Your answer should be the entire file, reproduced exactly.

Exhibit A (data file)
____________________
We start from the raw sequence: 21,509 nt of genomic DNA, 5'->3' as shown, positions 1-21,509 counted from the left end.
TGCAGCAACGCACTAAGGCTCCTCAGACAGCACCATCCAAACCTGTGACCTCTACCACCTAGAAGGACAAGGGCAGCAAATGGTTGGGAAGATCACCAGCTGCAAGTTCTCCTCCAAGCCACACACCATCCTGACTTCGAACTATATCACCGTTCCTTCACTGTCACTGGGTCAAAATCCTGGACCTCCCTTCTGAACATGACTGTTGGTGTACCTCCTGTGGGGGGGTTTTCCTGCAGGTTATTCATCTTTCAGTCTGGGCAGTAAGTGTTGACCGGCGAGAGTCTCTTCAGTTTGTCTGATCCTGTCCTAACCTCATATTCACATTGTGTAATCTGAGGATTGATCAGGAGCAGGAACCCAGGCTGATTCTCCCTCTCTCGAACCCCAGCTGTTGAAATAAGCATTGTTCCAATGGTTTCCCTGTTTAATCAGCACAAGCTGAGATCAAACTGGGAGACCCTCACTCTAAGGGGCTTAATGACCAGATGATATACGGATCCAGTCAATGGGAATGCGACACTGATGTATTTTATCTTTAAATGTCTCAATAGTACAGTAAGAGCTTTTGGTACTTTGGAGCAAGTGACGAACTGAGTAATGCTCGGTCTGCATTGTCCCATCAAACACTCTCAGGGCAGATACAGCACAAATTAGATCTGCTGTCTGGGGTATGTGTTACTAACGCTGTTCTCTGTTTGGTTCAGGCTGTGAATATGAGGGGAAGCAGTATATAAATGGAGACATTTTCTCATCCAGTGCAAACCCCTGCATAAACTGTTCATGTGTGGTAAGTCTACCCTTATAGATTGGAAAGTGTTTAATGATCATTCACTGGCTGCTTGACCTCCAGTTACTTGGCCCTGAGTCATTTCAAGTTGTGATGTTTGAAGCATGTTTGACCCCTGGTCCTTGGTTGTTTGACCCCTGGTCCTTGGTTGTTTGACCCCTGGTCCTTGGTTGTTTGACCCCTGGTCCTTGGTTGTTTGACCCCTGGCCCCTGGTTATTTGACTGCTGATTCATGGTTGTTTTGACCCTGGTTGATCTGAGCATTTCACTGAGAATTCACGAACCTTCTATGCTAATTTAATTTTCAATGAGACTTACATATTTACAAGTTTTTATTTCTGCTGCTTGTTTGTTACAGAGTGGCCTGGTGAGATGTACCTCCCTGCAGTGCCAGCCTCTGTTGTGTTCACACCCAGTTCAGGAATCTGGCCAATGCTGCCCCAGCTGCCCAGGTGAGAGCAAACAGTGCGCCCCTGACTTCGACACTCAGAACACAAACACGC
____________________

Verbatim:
We start from the raw sequence: 21,509 nt of genomic DNA, 5'->3' as shown, positions 1-21,509 counted from the left end.
TGCAGCAACGCACTAAGGCTCCTCAGACAGCACCATCCAAACCTGTGACCTCTACCACCTAGAAGGACAAGGGCAGCAAATGGTTGGGAAGATCACCAGCTGCAAGTTCTCCTCCAAGCCACACACCATCCTGACTTCGAACTATATCACCGTTCCTTCACTGTCACTGGGTCAAAATCCTGGACCTCCCTTCTGAACATGACTGTTGGTGTACCTCCTGTGGGGGGGTTTTCCTGCAGGTTATTCATCTTTCAGTCTGGGCAGTAAGTGTTGACCGGCGAGAGTCTCTTCAGTTTGTCTGATCCTGTCCTAACCTCATATTCACATTGTGTAATCTGAGGATTGATCAGGAGCAGGAACCCAGGCTGATTCTCCCTCTCTCGAACCCCAGCTGTTGAAATAAGCATTGTTCCAATGGTTTCCCTGTTTAATCAGCACAAGCTGAGATCAAACTGGGAGACCCTCACTCTAAGGGGCTTAATGACCAGATGATATACGGATCCAGTCAATGGGAATGCGACACTGATGTATTTTATCTTTAAATGTCTCAATAGTACAGTAAGAGCTTTTGGTACTTTGGAGCAAGTGACGAACTGAGTAATGCTCGGTCTGCATTGTCCCATCAAACACTCTCAGGGCAGATACAGCACAAATTAGATCTGCTGTCTGGGGTATGTGTTACTAACGCTGTTCTCTGTTTGGTTCAGGCTGTGAATATGAGGGGAAGCAGTATATAAATGGAGACATTTTCTCATCCAGTGCAAACCCCTGCATAAACTGTTCATGTGTGGTAAGTCTACCCTTATAGATTGGAAAGTGTTTAATGATCATTCACTGGCTGCTTGACCTCCAGTTACTTGGCCCTGAGTCATTTCAAGTTGTGATGTTTGAAGCATGTTTGACCCCTGGTCCTTGGTTGTTTGACCCCTGGTCCTTGGTTGTTTGACCCCTGGTCCTTGGTTGTTTGACCCCTGGTCCTTGGTTGTTTGACCCCTGGCCCCTGGTTATTTGACTGCTGATTCATGGTTGTTTTGACCCTGGTTGATCTGAGCATTTCACTGAGAATTCACGAACCTTCTATGCTAATTTAATTTTCAATGAGACTTACATATTTACAAGTTTTTATTTCTGCTGCTTGTTTGTTACAGAGTGGCCTGGTGAGATGTACCTCCCTGCAGTGCCAGCCTCTGTTGTGTTCACACCCAGTTCAGGAATCTGGCCAATGCTGCCCCAGCTGCCCAGGTGAGAGCAAACAGTGCGCCCCTGACTTCGACACTCAGAACACAAACACGC